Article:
If you're good you can make terminals out of appropriate size solder wire. I flattened the very ends slightly of the solder and then drilled a hole just larger enough for the battery post to go through. The cable end had another tiny hole drilled in and then epoxied the wire into it.

 

Here's a pic showing this...............

 

PC090003-vi.jpg

 

This battery was from my stillborn '64 GTO WIP........the cable ends could stand to be a scooch shorter, but you get the idea. ;)



#13 my80malibu

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Posted 15 March 2013 - 01:08 PM

Take a look at the lady's thread on the workbench , she has skills . Aside from that , the only way you develop skills is to tackle the project at hand and be patient with it !

Anne , you can handle photoetch , trust me on this !

I looked for the thread, all I found was a 55 Chevy, could not tell enough from that. However it is true that doing something like PE can make you better at it, and you should'nt be afraid to try. Anne could start off with a photoetched fan blade or a distributor kit. Anne could you post a picture of some of the Tools you have for doing photoetched. 



#14 LoneWolf15

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Posted 15 March 2013 - 01:18 PM

'40 Ford Sedan Stock Car ... First time building thread

#15 JunkPile

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Posted 15 March 2013 - 02:38 PM

Seat belt buckles may be a fun place to start.  Requires removal of part from the sprue and bending into proper shape.  Lots of bang for the buck.  And you get to make the belts too!  :)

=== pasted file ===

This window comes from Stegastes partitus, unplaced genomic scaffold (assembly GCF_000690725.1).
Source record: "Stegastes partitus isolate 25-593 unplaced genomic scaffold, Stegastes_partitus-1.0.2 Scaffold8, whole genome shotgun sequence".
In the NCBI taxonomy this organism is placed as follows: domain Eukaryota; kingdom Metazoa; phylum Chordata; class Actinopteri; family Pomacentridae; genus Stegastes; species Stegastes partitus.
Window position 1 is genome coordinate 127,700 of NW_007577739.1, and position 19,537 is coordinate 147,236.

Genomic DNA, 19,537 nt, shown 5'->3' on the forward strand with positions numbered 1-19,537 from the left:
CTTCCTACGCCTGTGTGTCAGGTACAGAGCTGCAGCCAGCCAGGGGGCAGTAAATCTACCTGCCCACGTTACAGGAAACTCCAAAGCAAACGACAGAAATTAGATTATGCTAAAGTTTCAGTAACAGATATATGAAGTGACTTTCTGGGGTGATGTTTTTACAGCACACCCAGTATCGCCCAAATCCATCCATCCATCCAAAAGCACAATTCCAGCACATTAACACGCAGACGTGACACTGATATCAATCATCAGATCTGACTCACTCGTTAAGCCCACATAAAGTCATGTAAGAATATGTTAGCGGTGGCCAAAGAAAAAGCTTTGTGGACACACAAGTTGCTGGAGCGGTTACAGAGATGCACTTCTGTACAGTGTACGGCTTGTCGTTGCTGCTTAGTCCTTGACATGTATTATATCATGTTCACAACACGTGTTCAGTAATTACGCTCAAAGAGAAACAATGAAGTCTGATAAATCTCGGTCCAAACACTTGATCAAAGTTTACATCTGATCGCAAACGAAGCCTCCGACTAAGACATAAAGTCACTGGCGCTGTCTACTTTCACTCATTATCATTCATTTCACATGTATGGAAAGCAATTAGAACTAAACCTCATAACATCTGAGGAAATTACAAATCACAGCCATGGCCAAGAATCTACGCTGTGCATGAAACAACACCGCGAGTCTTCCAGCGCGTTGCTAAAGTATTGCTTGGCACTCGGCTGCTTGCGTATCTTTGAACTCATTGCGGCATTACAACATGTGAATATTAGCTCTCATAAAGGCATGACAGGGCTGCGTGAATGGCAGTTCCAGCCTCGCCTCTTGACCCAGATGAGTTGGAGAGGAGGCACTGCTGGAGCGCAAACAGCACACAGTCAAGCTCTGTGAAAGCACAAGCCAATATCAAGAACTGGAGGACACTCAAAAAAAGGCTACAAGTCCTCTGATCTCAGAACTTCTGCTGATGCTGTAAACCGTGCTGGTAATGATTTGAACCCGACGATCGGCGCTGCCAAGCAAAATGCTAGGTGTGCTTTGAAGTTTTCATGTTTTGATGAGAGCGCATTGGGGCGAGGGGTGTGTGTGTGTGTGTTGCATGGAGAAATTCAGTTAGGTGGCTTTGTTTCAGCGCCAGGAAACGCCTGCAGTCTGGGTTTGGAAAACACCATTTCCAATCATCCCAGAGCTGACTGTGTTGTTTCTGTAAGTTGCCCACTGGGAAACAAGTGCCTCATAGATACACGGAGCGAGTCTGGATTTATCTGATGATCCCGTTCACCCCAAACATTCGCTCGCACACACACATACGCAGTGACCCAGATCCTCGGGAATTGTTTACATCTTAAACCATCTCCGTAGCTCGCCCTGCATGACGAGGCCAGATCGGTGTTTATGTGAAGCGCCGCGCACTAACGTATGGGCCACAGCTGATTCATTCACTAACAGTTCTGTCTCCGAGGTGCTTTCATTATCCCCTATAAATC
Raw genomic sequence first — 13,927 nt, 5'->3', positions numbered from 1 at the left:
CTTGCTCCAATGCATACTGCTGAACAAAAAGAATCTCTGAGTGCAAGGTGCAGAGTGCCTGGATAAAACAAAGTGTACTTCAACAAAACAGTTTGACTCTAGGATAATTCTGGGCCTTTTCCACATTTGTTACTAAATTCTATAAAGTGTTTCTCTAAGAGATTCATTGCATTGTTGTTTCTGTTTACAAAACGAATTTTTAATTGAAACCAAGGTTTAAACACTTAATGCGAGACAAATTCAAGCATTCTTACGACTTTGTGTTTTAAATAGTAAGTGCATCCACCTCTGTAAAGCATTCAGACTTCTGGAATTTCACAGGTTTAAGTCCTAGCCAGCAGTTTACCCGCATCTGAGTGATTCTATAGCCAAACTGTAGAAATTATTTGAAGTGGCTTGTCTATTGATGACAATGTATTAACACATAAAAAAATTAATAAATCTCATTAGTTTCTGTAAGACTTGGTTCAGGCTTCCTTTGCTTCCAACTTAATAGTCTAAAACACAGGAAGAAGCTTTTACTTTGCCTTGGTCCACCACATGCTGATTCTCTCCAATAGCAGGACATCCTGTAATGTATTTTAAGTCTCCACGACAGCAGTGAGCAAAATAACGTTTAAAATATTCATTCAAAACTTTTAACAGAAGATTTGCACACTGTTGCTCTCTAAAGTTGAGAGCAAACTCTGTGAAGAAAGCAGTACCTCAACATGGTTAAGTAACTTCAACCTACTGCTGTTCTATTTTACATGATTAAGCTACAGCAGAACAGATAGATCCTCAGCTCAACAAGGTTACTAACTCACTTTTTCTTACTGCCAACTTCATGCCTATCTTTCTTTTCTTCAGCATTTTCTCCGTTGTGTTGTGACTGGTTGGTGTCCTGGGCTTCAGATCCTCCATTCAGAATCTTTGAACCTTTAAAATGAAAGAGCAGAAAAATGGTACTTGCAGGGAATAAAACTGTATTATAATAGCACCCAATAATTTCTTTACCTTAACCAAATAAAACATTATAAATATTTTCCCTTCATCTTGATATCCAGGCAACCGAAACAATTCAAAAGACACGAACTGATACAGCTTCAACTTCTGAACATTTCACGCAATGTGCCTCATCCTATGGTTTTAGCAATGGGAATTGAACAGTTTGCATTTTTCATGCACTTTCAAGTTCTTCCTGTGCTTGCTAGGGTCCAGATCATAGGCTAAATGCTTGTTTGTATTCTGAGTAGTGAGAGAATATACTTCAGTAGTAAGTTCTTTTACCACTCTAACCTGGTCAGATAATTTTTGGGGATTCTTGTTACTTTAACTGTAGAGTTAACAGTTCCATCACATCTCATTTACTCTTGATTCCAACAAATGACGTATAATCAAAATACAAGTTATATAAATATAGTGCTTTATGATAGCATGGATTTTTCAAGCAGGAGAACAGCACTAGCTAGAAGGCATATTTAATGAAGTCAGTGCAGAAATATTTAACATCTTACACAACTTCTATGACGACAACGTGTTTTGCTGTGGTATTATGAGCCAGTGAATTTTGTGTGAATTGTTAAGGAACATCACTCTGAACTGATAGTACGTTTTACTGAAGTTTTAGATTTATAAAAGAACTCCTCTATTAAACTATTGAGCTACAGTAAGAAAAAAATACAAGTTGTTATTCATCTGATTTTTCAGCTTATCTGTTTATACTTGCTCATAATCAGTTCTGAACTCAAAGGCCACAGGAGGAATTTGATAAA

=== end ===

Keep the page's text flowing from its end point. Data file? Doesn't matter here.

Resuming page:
#16 azers

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Posted 15 March 2013 - 03:04 PM

If you're good you can make terminals out of appropriate size solder wire. I flattened the very ends slightly of the solder and then drilled a hole just larger enough for the battery post to go through. The cable end had another tiny hole drilled in and then epoxied the wire into it.
 
Here's a pic showing this...............
 
PC090003-vi.jpg
 
This battery was from my stillborn '64 GTO WIP........the cable ends could stand to be a scooch shorter, but you get the idea. ;)

Do you remember what size solder you used. Thats a great idea. I have been looking for a better way to make ends than using photoetch.

#17 mnwildpunk

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Posted 15 March 2013 - 07:55 PM

I'd like to know what solder you used also

#18 MrObsessive

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Posted 16 March 2013 - 04:53 AM

Fellas, the solder I used was plain 'ol Radio Shack brand with a .062" thickness. Now that pic was taken 8-9 years ago when I was building the GTO, and some slightly smaller diameter solder might be available for use in this. The solder had a flux core which makes drilling the hole for your cable that much easier. Simply attach everything with some 5 min epoxy, and you should be good to go.

 

Since solder is very soft, you might want to give the terminals a coat of Elmer's glue to smooth out the "dings" from handling. When dry, simply paint the terminals silver to give an even appearance.



#19 azers

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Posted 16 March 2013 - 05:25 AM

Thank you.

#20 thorpedo66

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Posted 16 March 2013 - 08:56 AM

Fellas, the solder I used was plain 'ol Radio Shack brand with a .062" thickness. Now that pic was taken 8-9 years ago when I was building the GTO, and some slightly smaller diameter solder might be available for use in this. The solder had a flux core which makes drilling the hole for your cable that much easier. Simply attach everything with some 5 min epoxy, and you should be good to go.

 

Since solder is very soft, you might want to give the terminals a coat of Elmer's glue to smooth out the "dings" from handling. When dry, simply paint the terminals silver to give an even appearance.

 

Thank you for the great tip!  B)